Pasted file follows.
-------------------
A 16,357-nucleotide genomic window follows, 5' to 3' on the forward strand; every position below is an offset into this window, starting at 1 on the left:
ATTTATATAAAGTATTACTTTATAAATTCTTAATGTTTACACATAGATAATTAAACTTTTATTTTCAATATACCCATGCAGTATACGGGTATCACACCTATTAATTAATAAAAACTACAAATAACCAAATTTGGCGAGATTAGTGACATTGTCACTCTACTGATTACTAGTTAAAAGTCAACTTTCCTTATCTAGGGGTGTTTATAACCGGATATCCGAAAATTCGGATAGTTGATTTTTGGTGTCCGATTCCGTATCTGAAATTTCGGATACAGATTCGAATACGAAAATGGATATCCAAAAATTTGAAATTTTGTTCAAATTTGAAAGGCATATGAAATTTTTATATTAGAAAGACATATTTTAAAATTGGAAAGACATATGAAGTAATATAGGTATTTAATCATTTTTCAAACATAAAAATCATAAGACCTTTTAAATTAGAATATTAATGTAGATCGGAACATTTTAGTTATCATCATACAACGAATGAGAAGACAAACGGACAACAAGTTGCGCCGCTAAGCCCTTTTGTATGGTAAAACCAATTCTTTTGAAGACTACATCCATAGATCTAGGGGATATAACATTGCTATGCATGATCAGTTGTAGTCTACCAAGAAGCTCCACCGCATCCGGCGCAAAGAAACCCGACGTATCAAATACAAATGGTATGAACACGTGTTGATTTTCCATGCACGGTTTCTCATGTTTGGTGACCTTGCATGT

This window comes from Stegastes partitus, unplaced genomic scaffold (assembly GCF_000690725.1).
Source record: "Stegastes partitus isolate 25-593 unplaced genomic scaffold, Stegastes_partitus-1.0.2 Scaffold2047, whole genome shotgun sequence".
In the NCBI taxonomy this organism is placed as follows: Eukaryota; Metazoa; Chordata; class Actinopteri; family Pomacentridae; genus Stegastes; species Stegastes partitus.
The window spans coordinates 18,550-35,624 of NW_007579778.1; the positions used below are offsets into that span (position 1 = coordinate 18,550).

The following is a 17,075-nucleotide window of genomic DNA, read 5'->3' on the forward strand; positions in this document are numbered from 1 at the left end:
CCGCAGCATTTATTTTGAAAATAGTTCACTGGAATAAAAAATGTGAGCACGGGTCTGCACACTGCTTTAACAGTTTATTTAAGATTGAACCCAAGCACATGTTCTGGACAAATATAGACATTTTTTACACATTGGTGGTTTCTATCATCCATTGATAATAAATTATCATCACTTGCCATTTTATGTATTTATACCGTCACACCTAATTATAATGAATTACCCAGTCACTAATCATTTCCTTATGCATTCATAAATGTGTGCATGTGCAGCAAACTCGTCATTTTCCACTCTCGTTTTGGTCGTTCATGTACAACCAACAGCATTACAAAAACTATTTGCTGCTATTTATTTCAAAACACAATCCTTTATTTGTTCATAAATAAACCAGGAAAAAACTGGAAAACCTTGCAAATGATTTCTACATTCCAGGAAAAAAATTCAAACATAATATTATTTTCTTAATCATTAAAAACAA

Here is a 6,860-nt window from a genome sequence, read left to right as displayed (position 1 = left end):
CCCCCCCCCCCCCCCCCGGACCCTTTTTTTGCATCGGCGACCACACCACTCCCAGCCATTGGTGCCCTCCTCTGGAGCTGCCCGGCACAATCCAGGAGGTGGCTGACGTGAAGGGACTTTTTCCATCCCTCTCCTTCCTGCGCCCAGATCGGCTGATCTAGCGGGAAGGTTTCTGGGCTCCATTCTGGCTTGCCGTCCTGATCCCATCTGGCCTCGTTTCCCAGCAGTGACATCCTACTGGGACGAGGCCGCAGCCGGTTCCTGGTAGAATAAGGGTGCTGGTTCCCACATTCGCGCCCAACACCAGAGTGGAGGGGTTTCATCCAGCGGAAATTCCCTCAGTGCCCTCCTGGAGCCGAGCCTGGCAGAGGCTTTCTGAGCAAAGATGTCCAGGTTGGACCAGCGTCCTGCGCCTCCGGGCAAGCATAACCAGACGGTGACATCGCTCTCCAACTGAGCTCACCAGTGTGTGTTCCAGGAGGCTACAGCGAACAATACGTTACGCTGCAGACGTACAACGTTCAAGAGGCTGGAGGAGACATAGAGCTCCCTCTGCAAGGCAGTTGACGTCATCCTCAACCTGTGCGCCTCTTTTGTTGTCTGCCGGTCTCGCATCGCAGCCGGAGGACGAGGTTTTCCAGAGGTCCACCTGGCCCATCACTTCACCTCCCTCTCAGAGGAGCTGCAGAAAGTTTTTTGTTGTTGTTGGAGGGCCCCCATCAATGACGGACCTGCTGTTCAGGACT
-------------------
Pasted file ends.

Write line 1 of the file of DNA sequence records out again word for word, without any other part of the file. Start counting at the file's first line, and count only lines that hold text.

A 16,357-nucleotide genomic window follows, 5' to 3' on the forward strand; every position below is an offset into this window, starting at 1 on the left: